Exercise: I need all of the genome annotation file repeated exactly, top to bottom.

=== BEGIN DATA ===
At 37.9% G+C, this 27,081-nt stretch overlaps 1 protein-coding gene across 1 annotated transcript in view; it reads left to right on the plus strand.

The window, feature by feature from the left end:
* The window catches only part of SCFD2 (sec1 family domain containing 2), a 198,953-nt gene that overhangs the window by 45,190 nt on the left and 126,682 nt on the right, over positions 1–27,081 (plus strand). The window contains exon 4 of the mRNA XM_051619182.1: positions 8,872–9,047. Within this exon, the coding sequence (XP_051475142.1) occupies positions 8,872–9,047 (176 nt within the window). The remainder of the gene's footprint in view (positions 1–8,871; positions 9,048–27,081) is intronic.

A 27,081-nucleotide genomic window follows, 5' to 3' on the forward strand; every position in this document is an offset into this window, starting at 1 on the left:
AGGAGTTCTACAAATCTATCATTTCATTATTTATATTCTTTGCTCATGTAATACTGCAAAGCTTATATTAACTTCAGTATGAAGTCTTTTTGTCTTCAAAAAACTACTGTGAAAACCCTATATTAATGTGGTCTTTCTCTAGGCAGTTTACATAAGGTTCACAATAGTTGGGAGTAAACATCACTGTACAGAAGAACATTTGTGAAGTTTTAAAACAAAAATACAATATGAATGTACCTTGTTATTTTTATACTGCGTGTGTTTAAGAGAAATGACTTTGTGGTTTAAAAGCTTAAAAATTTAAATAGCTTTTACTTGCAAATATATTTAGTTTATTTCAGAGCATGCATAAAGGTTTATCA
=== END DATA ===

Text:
At 37.9% G+C, this 27,081-nt stretch overlaps 1 protein-coding gene across 1 annotated transcript in view; it reads left to right on the plus strand.

The window, feature by feature from the left end:
* The window catches only part of SCFD2 (sec1 family domain containing 2), a 198,953-nt gene that overhangs the window by 45,190 nt on the left and 126,682 nt on the right, over positions 1–27,081 (plus strand). The window contains exon 4 of the mRNA XM_051619182.1: positions 8,872–9,047. Within this exon, the coding sequence (XP_051475142.1) occupies positions 8,872–9,047 (176 nt within the window). The remainder of the gene's footprint in view (positions 1–8,871; positions 9,048–27,081) is intronic.

A 27,081-nucleotide genomic window follows, 5' to 3' on the forward strand; every position in this document is an offset into this window, starting at 1 on the left:
AGGAGTTCTACAAATCTATCATTTCATTATTTATATTCTTTGCTCATGTAATACTGCAAAGCTTATATTAACTTCAGTATGAAGTCTTTTTGTCTTCAAAAAACTACTGTGAAAACCCTATATTAATGTGGTCTTTCTCTAGGCAGTTTACATAAGGTTCACAATAGTTGGGAGTAAACATCACTGTACAGAAGAACATTTGTGAAGTTTTAAAACAAAAATACAATATGAATGTACCTTGTTATTTTTATACTGCGTGTGTTTAAGAGAAATGACTTTGTGGTTTAAAAGCTTAAAAATTTAAATAGCTTTTACTTGCAAATATATTTAGTTTATTTCAGAGCATGCATAAAGGTTTATCA